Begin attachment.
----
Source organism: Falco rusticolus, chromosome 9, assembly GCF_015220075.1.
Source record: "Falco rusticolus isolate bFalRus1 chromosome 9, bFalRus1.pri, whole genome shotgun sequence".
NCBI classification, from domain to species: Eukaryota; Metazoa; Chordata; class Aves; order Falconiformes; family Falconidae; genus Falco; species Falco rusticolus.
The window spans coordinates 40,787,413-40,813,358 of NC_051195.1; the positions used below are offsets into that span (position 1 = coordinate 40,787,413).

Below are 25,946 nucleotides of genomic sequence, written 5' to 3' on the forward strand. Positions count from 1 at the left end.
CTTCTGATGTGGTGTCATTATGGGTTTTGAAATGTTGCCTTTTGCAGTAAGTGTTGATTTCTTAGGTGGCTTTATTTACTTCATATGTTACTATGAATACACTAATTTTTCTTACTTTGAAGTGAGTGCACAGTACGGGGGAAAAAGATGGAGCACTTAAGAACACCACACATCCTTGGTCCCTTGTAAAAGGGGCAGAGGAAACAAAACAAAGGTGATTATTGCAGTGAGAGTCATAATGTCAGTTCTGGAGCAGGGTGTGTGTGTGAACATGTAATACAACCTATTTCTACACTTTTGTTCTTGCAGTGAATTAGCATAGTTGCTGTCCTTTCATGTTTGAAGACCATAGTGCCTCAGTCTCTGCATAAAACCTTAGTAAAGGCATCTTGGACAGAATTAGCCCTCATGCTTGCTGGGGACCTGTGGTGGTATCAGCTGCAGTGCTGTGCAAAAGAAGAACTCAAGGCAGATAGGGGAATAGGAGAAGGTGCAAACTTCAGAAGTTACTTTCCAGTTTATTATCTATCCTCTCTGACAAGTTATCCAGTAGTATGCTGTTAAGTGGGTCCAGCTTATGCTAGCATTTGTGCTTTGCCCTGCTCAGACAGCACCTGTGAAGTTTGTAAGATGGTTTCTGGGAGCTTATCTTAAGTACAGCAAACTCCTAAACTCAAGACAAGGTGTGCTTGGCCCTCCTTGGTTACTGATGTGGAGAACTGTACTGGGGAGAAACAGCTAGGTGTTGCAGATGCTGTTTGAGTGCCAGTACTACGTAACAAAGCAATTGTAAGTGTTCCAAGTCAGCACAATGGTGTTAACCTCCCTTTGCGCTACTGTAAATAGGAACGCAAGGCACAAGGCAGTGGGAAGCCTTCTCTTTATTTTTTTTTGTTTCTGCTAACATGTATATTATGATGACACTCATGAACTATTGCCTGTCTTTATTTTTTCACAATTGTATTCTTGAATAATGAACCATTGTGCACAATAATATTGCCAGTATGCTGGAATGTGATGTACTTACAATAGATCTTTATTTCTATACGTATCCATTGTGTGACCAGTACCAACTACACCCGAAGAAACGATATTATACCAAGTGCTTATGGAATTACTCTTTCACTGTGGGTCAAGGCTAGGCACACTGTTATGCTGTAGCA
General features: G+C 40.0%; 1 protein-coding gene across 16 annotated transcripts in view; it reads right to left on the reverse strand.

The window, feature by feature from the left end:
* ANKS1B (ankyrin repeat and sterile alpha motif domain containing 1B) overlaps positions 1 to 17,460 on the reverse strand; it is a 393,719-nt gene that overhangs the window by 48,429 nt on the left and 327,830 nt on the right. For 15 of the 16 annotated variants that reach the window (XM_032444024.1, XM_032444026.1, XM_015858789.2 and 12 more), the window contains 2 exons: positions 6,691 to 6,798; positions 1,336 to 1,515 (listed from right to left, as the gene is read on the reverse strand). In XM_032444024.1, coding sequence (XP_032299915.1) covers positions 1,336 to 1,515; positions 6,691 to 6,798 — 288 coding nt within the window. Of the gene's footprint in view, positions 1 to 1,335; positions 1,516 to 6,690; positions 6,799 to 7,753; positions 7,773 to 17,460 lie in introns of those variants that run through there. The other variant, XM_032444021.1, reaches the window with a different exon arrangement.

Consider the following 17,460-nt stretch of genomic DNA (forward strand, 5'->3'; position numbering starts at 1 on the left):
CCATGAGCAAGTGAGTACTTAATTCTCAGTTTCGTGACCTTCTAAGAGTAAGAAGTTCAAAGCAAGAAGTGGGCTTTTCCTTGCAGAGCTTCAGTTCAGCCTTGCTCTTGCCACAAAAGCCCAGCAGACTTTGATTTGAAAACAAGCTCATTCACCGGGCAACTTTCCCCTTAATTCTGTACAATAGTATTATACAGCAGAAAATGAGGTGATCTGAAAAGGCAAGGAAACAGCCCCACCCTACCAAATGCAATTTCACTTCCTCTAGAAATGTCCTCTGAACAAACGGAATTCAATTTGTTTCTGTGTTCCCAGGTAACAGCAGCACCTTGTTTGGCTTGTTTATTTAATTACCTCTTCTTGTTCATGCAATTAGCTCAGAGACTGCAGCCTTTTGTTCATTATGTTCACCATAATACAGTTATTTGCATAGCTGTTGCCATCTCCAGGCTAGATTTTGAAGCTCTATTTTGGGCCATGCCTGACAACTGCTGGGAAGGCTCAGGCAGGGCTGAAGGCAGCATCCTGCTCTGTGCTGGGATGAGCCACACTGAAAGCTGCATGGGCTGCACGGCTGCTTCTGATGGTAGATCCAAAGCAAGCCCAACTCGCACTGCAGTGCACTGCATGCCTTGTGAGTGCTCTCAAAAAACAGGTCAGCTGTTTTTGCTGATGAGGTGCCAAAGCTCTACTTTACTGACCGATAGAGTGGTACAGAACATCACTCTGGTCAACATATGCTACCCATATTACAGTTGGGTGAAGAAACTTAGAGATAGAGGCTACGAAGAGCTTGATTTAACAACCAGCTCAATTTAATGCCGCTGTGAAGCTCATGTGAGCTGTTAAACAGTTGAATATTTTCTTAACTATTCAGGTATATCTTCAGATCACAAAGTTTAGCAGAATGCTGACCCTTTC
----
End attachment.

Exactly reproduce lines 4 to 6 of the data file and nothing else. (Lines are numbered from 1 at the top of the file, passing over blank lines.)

The window spans coordinates 40,787,413-40,813,358 of NC_051195.1; the positions used below are offsets into that span (position 1 = coordinate 40,787,413).

Below are 25,946 nucleotides of genomic sequence, written 5' to 3' on the forward strand. Positions count from 1 at the left end.
CTTCTGATGTGGTGTCATTATGGGTTTTGAAATGTTGCCTTTTGCAGTAAGTGTTGATTTCTTAGGTGGCTTTATTTACTTCATATGTTACTATGAATACACTAATTTTTCTTACTTTGAAGTGAGTGCACAGTACGGGGGAAAAAGATGGAGCACTTAAGAACACCACACATCCTTGGTCCCTTGTAAAAGGGGCAGAGGAAACAAAACAAAGGTGATTATTGCAGTGAGAGTCATAATGTCAGTTCTGGAGCAGGGTGTGTGTGTGAACATGTAATACAACCTATTTCTACACTTTTGTTCTTGCAGTGAATTAGCATAGTTGCTGTCCTTTCATGTTTGAAGACCATAGTGCCTCAGTCTCTGCATAAAACCTTAGTAAAGGCATCTTGGACAGAATTAGCCCTCATGCTTGCTGGGGACCTGTGGTGGTATCAGCTGCAGTGCTGTGCAAAAGAAGAACTCAAGGCAGATAGGGGAATAGGAGAAGGTGCAAACTTCAGAAGTTACTTTCCAGTTTATTATCTATCCTCTCTGACAAGTTATCCAGTAGTATGCTGTTAAGTGGGTCCAGCTTATGCTAGCATTTGTGCTTTGCCCTGCTCAGACAGCACCTGTGAAGTTTGTAAGATGGTTTCTGGGAGCTTATCTTAAGTACAGCAAACTCCTAAACTCAAGACAAGGTGTGCTTGGCCCTCCTTGGTTACTGATGTGGAGAACTGTACTGGGGAGAAACAGCTAGGTGTTGCAGATGCTGTTTGAGTGCCAGTACTACGTAACAAAGCAATTGTAAGTGTTCCAAGTCAGCACAATGGTGTTAACCTCCCTTTGCGCTACTGTAAATAGGAACGCAAGGCACAAGGCAGTGGGAAGCCTTCTCTTTATTTTTTTTTGTTTCTGCTAACATGTATATTATGATGACACTCATGAACTATTGCCTGTCTTTATTTTTTCACAATTGTATTCTTGAATAATGAACCATTGTGCACAATAATATTGCCAGTATGCTGGAATGTGATGTACTTACAATAGATCTTTATTTCTATACGTATCCATTGTGTGACCAGTACCAACTACACCCGAAGAAACGATATTATACCAAGTGCTTATGGAATTACTCTTTCACTGTGGGTCAAGGCTAGGCACACTGTTATGCTGTAGCA